Why doesn’t my Garage Door Opener open my Neighbor’s Garage, Too?
Most of us use a garage door opener several times a day and do not know how they work. You might be surprised as to how the modern garage door opener has changed over the last 50 years.
That being said, why does a garage door opener, which is identical to a neighbor’s, not open their garage door, too? We’ll get to that. First, here’s a brief history of the garage door opener.
Garage door openers first became popular in the 1950s shortly after World War II. They used a small remote device that transferred a radio signal to the garage door receiver located inside the garage. When the radio signal frequencies matched, the door would open.
The remote system did not always work as intended. The garage door opener operated on a radio signal system that only had a limited number of signal frequencies to match. Why does that matter? Simply put, any garage door opener that operated on the same radio frequency could be opened! One could drive down the street, pushing the garage door opener button, and watch as their neighbor’s garage doors opened and closed!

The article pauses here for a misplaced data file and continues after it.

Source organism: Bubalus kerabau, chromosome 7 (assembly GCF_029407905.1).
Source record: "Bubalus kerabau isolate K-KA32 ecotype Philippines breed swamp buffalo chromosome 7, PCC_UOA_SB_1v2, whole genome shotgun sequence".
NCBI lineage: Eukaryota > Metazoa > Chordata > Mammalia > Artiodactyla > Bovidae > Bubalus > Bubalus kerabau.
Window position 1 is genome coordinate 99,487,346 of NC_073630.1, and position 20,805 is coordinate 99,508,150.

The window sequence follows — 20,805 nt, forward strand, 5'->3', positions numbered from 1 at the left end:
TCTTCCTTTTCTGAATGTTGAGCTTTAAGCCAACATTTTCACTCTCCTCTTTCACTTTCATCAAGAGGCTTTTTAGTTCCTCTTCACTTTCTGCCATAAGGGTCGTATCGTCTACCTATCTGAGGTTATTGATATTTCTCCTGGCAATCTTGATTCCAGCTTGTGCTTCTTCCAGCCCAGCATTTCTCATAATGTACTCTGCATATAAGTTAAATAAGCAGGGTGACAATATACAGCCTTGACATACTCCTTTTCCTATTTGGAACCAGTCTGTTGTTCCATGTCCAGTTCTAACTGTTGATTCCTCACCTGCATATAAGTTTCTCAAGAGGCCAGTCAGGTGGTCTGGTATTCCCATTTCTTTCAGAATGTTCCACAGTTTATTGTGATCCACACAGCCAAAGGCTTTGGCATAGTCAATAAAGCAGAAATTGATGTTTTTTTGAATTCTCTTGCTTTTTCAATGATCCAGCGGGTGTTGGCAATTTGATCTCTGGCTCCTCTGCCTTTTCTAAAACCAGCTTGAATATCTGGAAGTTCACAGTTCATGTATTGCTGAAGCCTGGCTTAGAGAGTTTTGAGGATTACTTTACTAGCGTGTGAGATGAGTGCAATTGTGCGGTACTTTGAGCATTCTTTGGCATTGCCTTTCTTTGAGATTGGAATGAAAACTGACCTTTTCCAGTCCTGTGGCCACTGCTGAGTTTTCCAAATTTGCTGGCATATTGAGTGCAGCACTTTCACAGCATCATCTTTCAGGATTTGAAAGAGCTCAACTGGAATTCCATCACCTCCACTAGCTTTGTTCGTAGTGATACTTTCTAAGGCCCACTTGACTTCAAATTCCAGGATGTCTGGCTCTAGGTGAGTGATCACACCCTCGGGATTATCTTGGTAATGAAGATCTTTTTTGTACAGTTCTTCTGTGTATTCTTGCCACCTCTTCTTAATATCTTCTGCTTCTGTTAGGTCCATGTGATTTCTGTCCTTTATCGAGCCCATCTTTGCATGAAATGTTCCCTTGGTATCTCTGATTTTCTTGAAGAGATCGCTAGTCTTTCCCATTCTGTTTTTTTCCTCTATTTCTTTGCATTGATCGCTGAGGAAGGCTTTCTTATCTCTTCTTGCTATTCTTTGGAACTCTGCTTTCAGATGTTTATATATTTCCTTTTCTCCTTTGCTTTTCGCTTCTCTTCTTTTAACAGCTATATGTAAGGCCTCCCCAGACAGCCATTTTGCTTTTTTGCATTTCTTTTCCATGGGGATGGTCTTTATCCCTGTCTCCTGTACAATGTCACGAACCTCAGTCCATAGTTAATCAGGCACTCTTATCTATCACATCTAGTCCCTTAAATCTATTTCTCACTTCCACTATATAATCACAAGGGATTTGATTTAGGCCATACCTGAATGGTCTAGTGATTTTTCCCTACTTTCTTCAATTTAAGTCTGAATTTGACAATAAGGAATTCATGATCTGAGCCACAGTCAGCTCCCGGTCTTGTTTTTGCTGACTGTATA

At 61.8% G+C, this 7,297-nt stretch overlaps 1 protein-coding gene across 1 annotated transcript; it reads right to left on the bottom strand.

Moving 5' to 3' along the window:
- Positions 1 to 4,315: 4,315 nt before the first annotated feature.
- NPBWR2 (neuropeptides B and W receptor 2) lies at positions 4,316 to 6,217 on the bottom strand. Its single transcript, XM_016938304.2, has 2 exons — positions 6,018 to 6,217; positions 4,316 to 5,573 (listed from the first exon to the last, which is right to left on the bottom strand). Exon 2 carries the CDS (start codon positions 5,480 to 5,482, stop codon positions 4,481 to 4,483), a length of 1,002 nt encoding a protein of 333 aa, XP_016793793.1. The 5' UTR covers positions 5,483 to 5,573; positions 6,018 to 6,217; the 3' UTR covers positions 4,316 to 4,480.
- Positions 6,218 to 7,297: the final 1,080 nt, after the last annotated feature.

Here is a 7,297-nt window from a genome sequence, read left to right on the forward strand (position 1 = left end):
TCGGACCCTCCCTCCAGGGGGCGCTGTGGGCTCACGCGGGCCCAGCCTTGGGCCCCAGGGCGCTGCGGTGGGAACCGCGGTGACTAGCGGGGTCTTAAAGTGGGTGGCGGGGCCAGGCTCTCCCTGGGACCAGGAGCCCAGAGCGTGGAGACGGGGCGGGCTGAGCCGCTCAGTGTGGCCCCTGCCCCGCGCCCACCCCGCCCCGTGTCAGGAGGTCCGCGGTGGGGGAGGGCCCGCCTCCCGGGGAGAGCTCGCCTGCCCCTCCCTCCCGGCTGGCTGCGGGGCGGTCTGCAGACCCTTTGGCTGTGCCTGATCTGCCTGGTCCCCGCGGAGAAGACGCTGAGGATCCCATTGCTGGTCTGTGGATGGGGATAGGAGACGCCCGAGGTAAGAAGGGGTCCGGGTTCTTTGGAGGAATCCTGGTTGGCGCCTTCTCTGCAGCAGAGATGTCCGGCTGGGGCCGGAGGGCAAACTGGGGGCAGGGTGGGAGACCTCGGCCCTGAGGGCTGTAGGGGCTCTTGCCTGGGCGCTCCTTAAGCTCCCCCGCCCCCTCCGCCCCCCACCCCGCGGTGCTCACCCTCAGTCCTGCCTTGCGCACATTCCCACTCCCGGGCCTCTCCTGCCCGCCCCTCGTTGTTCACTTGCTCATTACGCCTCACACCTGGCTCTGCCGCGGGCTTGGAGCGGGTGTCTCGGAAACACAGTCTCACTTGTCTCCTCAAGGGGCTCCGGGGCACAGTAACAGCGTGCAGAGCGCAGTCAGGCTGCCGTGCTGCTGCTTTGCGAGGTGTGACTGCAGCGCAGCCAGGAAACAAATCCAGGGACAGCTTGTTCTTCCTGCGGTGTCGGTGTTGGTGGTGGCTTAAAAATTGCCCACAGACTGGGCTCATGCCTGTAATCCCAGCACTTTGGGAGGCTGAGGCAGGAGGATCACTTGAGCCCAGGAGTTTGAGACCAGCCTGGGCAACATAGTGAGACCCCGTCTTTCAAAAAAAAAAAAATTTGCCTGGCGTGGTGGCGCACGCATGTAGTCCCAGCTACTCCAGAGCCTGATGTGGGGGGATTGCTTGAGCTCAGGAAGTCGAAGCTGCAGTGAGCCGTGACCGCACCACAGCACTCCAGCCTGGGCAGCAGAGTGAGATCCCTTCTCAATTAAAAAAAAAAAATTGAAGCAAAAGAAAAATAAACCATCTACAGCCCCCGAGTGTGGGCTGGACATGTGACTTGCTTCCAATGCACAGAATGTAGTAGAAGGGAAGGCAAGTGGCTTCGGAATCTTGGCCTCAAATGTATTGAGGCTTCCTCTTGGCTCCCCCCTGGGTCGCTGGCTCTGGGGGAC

To counter this issue, the garage door opener went through some revisions. DIP switches were added to both the remote and the receiver inside a garage. These DIP switches contained eight different tiny switches that were soldered to a circuit board. By setting the DIP switches inside the transmitter, you controlled the code that the transmitter sent. This eliminated the shared frequencies problem. The garage door only opened if the codes matched. While this was a huge improvement, there were still a few security issues that needed to be addressed. Because the frequency never changed, a thief could identify the radio-frequency identification (RFID) tag to open the garage.
Today, garage door opener remotes and receivers both contain a computer chip with identical code generations. Each time the remote is clicked a new radio signal is transmitted, generating a new code each time it is used. When the codes sent between the remote and receiver match, the garage door opens.
So, to answer the question posed at the beginning of this article, the computer chip prevents users from opening the neighbor’s garage door every time we press the button on the remote. Fun fact: Most garage door opener repairs have to do with the computer chip, and not the other parts.
For more information on the history and evolution of the garage door opener, check out this short video from the Modern Marvels website.